Paramedic unknowingly treated her own 17-year-old daughter in deadly crash: “I did not even recognize her”
A Canadian paramedic who unknowingly treated her own daughter after a fatal vehicle crash brushed away tears as she remembered a beautiful girl who fought until the end.
Jayme Erickson was called to the crash north of Calgary on Nov. 15 and sat with a seriously injured girl who was extricated from the car and taken to hospital, where she died. She was unrecognizable because of injuries.
It wasn’t until Erickson got home at the end of the day that she was met by Royal Canadian Mounted Police officers, who told her the patient was her 17-year-old daughter, Montana.
Erickson shared her grief with reporters late Tuesday, describing her daughter as a success at everything she set her mind to, an avid swimmer who had aspirations of becoming a lawyer.
“She was a fighter and she fought until the day that she died and she was beautiful. She was so beautiful. If she ever put an effort into anything she would always succeed at it,” said Erickson at an Airdrie firehall with family, paramedics, police officers and firefighters standing behind her in a show of support.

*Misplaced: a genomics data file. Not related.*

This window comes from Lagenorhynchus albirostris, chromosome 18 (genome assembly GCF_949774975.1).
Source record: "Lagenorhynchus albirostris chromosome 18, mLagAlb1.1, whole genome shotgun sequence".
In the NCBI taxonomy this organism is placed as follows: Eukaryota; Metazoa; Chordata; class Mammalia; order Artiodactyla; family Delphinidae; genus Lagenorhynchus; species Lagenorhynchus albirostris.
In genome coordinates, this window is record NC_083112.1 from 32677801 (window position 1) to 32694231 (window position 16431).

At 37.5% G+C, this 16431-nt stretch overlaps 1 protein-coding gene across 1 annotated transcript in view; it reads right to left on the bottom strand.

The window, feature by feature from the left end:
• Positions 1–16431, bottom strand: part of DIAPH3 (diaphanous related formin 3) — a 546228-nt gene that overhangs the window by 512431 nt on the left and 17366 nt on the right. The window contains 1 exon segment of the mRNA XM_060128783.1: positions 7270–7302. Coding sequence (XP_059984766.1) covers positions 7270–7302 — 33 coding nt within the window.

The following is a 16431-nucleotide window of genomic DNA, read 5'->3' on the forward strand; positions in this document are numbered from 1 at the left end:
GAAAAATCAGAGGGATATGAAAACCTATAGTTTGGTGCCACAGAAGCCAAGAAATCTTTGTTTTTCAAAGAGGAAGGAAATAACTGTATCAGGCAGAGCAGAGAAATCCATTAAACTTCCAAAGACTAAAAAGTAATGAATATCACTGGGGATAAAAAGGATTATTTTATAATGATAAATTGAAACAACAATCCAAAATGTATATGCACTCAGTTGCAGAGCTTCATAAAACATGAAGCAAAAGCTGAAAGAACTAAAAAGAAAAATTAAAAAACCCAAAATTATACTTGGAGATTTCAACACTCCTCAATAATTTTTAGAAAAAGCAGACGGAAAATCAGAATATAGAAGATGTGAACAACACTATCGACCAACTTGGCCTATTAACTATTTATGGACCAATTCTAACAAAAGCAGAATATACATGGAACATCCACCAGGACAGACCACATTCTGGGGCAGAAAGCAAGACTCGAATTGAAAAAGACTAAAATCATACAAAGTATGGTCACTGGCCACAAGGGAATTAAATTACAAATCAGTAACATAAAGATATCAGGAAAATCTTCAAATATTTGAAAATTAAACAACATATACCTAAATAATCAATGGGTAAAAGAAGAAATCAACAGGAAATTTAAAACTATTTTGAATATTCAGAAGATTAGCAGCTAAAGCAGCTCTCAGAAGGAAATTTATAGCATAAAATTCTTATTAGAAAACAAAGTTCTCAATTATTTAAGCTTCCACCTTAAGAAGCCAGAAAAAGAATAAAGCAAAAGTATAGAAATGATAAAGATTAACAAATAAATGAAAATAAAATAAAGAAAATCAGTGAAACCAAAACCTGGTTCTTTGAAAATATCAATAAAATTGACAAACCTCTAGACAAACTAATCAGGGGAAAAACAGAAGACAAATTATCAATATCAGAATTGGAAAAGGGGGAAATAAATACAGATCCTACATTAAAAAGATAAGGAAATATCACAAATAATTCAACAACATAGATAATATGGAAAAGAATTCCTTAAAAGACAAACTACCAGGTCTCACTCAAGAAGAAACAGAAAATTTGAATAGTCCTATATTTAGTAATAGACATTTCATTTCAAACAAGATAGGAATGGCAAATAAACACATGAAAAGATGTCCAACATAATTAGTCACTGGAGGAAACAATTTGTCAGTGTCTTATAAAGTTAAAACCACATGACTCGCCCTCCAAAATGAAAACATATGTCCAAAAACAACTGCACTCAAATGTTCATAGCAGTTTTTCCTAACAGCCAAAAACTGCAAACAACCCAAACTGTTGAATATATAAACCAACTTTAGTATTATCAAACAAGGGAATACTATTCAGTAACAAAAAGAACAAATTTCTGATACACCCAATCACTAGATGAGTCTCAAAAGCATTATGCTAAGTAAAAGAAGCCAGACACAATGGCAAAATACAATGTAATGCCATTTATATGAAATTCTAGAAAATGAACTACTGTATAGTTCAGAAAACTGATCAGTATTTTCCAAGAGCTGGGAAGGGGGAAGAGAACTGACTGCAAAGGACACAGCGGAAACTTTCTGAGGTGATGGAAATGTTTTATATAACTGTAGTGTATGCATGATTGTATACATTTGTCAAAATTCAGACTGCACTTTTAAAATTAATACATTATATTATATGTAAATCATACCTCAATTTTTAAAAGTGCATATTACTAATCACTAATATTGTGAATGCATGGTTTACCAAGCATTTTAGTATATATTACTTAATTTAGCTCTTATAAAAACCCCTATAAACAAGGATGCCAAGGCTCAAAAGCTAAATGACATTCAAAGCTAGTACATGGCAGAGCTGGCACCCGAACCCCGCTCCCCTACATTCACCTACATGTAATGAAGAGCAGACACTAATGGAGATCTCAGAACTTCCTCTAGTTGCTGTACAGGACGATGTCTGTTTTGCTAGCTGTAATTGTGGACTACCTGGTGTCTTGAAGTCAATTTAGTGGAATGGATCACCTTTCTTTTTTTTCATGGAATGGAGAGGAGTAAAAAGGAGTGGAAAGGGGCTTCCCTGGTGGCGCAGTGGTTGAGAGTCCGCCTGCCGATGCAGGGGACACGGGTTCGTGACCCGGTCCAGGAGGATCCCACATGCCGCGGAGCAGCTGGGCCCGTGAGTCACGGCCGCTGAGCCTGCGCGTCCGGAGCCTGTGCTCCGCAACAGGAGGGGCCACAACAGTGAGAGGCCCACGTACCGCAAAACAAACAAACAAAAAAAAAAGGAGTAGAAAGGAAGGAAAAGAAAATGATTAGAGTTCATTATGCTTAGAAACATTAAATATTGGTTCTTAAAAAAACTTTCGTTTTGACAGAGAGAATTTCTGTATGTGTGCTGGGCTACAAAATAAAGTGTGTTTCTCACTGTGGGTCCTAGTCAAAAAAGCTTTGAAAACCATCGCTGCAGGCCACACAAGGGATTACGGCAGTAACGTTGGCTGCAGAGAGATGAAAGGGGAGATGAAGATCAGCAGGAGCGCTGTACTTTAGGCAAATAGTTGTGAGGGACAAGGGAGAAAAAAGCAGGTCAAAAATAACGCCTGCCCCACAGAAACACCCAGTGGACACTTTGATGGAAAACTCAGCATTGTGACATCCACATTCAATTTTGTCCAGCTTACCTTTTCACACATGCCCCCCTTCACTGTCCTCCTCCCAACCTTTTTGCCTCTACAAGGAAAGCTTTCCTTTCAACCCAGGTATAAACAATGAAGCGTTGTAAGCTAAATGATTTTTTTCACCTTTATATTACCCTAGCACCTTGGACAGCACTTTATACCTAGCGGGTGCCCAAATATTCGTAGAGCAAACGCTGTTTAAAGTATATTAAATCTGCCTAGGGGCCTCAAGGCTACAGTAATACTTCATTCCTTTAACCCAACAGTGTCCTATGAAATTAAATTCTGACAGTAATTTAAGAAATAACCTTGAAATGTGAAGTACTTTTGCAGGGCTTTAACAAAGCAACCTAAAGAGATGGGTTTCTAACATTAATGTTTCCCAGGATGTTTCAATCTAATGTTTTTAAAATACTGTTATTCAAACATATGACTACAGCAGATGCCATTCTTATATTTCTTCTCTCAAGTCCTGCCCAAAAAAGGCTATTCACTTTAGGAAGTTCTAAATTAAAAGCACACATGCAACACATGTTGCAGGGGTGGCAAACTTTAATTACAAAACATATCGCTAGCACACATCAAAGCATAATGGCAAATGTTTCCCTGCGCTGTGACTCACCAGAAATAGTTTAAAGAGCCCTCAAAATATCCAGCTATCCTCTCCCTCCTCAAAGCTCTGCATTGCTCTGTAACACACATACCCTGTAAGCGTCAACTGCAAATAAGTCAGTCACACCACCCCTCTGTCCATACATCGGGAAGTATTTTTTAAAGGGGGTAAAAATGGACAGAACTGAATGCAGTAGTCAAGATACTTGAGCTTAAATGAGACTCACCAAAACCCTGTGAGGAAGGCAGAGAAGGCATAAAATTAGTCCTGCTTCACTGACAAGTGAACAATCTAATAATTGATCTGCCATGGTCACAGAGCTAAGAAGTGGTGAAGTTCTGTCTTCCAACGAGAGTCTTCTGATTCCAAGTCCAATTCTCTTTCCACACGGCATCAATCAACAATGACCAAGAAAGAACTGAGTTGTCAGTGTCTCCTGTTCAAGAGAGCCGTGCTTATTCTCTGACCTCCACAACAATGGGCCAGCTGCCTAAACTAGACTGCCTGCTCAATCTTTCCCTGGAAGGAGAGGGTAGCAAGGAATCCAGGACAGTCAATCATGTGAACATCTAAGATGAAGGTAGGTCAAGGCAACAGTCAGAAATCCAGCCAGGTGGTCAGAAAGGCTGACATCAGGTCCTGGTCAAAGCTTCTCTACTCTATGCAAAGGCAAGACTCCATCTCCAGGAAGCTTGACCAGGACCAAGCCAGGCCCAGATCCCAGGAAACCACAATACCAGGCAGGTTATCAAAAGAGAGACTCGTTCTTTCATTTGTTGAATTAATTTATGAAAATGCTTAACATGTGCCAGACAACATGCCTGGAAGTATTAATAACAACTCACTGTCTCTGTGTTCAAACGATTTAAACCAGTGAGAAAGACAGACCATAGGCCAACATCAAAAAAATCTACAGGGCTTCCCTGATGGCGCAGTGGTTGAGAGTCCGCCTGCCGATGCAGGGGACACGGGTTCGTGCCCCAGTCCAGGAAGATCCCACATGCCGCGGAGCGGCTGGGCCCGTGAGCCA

Richard Reed, a friend and flight paramedic, broke down a number of times as he recounted Erickson attending the scene where a car had lost control and was struck by an oncoming truck.
Reed said the driver was able to get out of the car but the female passenger was trapped with serious injuries. Erickson was the first person on the scene. He said Erickson knew the girl was in trouble and sat there until she was extricated and transported to hospital by air ambulance, still unaware of who it was.
“On her way back she expressed her grief and frustration to her partner, knowing that later a family would likely lose their daughter, sister and grandchild. A short time after arriving home, there was a knock on the door. It was the RCMP,” Reed said.
“On entering the room, to her horror, she found the girl that she had sat with in the back of the crumpled vehicle keeping alive, so the family could say goodbye, and due to the extent of her injuries was unrecognizable, was Jayme’s own daughter,” he added. “Jayme unknowingly was keeping her own daughter alive.”
In an emotional Facebook post last week, Jayme Erickson wrote: “My worst nightmare as a paramedic has come true.”
“The critically injured patient I had just attended to, was my own flesh and blood,” she wrote. “My only child. My mini-me. My daughter, Montana. Her injures were so horrific I did not even recognize her.”
“Today we officially said goodbye to my little girl,” she wrote. “I cannot help but be angry for the short amount of time I was given with her. 17 years was not long enough.”
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